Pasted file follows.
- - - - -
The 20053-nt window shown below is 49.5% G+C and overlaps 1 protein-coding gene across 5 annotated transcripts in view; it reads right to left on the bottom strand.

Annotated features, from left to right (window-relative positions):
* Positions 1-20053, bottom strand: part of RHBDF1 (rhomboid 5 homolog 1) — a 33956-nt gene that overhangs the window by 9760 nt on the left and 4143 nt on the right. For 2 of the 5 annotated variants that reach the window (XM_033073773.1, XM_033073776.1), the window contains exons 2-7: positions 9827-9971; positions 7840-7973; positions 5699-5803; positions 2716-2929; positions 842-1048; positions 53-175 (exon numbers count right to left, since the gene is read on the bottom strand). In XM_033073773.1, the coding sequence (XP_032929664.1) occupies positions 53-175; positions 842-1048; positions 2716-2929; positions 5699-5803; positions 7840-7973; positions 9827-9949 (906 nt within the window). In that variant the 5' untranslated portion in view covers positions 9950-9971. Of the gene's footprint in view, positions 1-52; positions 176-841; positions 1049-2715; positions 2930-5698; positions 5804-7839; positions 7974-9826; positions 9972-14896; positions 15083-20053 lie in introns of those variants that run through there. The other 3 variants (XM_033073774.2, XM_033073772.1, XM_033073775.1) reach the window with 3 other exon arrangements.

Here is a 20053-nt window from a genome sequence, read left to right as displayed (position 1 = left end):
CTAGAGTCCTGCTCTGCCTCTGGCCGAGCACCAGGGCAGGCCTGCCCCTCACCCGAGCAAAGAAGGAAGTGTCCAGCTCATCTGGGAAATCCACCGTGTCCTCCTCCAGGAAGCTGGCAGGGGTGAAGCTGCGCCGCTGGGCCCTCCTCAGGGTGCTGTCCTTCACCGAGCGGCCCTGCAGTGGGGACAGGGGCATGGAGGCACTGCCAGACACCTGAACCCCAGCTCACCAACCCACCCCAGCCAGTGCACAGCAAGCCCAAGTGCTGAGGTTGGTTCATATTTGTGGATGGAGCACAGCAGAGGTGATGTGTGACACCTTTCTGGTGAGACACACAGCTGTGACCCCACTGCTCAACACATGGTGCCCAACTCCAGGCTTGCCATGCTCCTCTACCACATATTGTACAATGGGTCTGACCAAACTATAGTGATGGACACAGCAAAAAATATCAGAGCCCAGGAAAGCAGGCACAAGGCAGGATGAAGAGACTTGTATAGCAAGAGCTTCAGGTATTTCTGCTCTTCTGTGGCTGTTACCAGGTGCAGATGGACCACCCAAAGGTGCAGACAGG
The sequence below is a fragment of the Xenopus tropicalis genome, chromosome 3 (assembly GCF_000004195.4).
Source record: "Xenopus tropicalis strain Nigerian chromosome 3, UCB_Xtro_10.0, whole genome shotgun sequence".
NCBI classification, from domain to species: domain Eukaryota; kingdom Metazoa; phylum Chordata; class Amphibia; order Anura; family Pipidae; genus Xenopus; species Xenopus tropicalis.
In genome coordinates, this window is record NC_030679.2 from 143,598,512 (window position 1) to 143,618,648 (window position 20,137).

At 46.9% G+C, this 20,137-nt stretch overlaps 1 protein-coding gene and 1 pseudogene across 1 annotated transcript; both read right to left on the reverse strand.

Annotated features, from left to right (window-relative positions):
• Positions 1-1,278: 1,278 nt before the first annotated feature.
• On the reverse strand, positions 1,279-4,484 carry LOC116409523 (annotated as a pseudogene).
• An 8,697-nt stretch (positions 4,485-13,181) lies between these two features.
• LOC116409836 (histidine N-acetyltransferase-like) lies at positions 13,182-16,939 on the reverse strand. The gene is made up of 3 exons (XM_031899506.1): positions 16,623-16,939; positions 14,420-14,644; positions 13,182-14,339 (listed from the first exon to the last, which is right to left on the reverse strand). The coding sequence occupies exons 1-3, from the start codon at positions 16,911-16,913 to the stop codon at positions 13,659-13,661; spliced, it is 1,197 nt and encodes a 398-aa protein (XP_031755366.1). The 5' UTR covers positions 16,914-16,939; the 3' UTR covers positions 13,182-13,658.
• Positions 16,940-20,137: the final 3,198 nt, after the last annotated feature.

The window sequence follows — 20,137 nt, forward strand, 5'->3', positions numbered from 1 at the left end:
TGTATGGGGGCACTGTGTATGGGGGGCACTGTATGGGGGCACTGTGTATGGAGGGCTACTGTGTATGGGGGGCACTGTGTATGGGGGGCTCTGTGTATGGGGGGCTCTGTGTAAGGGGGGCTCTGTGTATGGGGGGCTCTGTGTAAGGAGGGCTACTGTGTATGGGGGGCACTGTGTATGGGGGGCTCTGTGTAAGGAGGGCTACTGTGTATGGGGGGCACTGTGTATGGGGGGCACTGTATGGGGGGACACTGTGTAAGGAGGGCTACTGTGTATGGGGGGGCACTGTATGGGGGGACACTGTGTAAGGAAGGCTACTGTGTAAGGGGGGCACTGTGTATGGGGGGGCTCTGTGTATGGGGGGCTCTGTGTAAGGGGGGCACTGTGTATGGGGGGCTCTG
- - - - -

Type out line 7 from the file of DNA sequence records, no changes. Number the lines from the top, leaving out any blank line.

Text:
Source record: "Xenopus tropicalis strain Nigerian chromosome 3, UCB_Xtro_10.0, whole genome shotgun sequence".